(Plans change. This post was originally slated as the introduction to a book of The Fantasy Trip essays, now found in issues of Hexagram. Watch for my TFT fencing article in Hexagram #6!)
My game design career started with selling a four-paragraph review to Steve Jackson Games’ Space Gamer magazine. Why Space Gamer instead of TSR’s Dragon? Because I was a Steve Jackson junkie.
In 1981, my game group had dumped AD&D in favor of The Fantasy Trip, at my own instigation. I wanted characters who, no matter how experienced, had good reason to fear wolves in a pack and goblins in a gang, and TFT supplied that. Along with skills instead of classes, and tactics instead of abstract one-minute combat turns. TFT provided a reason to use miniatures for more than just pretty. All that in literally 150 pages instead of literally 472.
I GMed The Fantasy Trip for years to the exclusion of all other RPGs. Our group played TFT long after Metagaming (its publisher) went out of business and TFT went out of print. I scoured hobby stores for supplementary material, photocopied and ringbound every magazine article I could find, bought Gamelords’ The Forest Lords of Dyhad and Warrior-Lords of Darok, and prayed for the two remaining books of that setting to be published. Prayed for anything new to be released.
No exaggeration, I still wake from the occasional nightmare that I’m traveling, stumble across some hobby store in Texas, find an unknown TFT-related title in a bargain bin, and don’t have the cash on me to pay for it.
So when I landed a full-time game design job in my hometown, at Game Designers Workshop (publishers of Traveller), I asked for a special dispensation to launch a non-GDW fanzine, The Fantasy Forum, in my free time.
As I recall, GDW let me run a little ad in their house organ, Challenge magazine, and even let me print out the ’zine on the office copier. And of course I submitted an ad to Space Gamer. Other addicted fans subscribed to this little quarterly. Content submissions soon exceeded the bulk-rate page count. To fit Howard Trump’s solo adventures, I had to print them in 6-point type with 1/8th-inch margins. (In retrospect, I could have published those separately and printed monthly.)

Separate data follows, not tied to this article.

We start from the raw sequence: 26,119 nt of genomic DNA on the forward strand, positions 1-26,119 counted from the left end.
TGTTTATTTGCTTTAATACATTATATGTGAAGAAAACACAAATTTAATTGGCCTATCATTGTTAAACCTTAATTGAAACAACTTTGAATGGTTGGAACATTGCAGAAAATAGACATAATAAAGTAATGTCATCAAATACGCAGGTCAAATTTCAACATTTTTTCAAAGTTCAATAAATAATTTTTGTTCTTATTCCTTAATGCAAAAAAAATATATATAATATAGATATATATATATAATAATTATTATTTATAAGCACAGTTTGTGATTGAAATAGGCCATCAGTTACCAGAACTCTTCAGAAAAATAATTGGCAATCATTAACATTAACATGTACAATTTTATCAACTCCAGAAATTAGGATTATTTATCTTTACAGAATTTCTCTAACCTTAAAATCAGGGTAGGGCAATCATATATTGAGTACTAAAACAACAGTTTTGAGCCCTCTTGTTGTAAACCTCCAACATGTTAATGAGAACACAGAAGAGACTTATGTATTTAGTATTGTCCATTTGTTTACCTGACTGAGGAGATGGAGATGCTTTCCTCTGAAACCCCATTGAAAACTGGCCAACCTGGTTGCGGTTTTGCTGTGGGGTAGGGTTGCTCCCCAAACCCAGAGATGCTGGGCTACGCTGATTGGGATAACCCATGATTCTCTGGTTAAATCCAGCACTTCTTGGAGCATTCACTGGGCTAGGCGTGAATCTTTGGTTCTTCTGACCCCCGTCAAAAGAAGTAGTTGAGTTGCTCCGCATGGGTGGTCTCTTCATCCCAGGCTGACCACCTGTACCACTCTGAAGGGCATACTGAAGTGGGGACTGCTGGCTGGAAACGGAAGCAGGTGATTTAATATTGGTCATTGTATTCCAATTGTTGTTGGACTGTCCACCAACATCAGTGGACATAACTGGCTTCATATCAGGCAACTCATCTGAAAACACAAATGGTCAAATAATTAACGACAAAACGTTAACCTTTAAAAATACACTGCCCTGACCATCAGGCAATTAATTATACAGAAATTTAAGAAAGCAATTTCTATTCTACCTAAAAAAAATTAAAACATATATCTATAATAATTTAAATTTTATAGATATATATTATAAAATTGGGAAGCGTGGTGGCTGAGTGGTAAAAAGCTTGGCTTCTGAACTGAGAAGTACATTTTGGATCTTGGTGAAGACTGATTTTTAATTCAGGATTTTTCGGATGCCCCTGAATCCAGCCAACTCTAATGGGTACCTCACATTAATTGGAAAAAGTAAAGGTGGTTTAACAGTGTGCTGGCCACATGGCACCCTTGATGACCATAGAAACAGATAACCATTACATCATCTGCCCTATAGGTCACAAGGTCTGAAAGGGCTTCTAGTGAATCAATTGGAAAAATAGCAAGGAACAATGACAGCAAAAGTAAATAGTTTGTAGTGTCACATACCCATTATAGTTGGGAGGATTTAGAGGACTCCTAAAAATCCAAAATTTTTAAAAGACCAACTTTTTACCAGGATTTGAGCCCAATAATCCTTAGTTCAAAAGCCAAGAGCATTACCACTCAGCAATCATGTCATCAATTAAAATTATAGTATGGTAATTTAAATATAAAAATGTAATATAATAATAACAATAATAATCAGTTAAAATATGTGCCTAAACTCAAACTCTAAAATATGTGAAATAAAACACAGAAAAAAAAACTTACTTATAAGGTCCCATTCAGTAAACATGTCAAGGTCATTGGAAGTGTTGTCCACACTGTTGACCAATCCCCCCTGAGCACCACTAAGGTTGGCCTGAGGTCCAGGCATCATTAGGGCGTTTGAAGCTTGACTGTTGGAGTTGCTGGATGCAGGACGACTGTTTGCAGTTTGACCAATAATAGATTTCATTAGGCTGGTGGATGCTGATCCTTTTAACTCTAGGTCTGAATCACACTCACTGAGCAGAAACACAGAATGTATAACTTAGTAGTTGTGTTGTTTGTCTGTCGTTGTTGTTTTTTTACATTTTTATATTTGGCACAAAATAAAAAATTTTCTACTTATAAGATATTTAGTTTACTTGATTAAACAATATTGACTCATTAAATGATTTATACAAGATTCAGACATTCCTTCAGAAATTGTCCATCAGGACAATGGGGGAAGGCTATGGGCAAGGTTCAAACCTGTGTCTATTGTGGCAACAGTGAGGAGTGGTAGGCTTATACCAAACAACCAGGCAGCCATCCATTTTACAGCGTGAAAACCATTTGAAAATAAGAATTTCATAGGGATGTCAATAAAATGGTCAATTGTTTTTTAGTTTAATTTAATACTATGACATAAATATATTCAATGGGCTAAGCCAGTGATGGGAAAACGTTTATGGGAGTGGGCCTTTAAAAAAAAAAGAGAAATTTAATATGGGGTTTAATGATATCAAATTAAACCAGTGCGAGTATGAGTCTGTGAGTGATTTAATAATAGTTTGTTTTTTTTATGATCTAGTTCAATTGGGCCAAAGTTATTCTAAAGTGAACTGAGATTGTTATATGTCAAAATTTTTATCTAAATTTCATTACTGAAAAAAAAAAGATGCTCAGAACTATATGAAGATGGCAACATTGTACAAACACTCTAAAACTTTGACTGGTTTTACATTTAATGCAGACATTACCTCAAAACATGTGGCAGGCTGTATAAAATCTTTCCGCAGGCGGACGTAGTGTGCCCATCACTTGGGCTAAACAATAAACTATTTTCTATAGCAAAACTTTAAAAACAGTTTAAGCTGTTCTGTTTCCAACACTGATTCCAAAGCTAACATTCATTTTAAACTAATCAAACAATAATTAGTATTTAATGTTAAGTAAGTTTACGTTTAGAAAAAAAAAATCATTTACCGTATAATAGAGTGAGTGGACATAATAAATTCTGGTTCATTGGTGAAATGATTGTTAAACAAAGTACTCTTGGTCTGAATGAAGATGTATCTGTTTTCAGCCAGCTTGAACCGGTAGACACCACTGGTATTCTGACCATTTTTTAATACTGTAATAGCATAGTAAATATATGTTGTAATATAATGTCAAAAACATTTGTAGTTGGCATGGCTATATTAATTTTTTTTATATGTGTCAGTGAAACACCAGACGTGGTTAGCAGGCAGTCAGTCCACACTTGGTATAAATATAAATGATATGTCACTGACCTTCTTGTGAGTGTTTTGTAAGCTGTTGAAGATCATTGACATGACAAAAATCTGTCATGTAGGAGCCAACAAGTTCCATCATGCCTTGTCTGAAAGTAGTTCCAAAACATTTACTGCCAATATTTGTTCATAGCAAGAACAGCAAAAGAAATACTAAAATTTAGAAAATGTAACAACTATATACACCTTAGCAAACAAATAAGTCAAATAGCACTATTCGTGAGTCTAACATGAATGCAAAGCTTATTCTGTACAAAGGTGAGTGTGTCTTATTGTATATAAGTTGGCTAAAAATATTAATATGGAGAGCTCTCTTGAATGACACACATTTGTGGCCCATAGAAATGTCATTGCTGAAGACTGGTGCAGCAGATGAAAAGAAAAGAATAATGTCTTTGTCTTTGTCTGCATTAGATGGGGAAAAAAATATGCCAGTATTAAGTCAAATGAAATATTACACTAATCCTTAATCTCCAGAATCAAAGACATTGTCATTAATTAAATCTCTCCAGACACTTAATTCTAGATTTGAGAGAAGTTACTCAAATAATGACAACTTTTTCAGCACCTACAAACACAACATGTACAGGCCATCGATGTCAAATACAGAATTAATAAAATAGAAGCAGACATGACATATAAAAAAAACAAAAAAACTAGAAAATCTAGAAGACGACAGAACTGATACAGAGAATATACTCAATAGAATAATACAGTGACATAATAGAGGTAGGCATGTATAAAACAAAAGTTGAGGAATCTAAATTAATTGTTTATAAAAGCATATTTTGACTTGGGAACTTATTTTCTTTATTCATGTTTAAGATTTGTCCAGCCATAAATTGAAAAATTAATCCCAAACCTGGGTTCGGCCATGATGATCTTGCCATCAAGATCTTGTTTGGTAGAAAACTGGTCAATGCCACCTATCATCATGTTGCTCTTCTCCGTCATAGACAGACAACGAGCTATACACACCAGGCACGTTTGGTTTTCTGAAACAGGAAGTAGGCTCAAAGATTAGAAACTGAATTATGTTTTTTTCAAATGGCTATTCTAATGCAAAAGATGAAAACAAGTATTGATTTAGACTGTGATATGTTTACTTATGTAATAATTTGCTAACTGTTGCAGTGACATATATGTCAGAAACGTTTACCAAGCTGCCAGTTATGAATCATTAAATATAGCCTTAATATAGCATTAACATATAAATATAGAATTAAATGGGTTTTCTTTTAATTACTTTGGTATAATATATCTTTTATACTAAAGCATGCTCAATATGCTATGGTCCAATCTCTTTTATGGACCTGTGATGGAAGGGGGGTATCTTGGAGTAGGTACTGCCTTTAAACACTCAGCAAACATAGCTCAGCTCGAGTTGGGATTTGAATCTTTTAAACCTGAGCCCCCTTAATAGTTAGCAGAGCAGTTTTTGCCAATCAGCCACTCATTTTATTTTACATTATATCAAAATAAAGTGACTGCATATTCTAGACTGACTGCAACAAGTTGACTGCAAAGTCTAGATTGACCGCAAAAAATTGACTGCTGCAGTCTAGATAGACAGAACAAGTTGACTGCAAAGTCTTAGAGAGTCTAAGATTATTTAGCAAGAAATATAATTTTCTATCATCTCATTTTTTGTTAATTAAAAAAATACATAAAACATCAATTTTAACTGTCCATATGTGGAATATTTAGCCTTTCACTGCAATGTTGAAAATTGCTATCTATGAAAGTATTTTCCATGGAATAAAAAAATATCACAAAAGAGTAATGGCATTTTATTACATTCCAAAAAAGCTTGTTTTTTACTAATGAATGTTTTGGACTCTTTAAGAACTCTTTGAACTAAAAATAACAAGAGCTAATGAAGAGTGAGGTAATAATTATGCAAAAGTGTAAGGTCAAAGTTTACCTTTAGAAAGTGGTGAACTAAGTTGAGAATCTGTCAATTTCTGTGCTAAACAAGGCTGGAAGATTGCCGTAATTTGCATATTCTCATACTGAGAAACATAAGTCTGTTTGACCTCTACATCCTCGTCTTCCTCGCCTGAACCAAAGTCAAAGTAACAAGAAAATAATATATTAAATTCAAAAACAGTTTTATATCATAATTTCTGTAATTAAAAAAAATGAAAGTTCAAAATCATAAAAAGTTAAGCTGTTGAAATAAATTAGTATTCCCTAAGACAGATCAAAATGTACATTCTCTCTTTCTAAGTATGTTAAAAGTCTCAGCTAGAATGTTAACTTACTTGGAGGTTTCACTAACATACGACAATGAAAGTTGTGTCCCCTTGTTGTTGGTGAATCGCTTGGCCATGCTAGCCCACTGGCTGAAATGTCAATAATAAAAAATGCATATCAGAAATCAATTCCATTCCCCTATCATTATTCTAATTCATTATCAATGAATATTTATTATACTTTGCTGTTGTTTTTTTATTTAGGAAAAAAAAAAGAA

Gen Con 20 in 1987 was my first big convention, and as a brand-new industry pro, I approached Steve Jackson to shake his hand and goob over The Fantasy Trip. When I asked about the prospects of a new printing now that Metagaming was defunct, and Steve told me how much cash Howard Thompson wanted for the title, I gasped, and something inside me died a little bit.
So you can easily imagine my delight when Steve regained the rights in 2017 and launched a Kickstarter shortly thereafter to print a new, deluxe edition. That boxed set now stands in a place of honor on the very top shelf of my RPG collection, right next to the big ringbinder (“liberated” from The Armory) that holds my cherished collection of original TFT material.
And you can imagine my pleasure to be writing this introduction to a collection of essaygs honoring The Fantasy Trip.
Thank you, Steve, for the years of wonderful memories, playing The Fantasy Trip with my friends.
As a college-educated man with working-class roots, I am perhaps well poised to perceive a wide spectrum of political perspectives.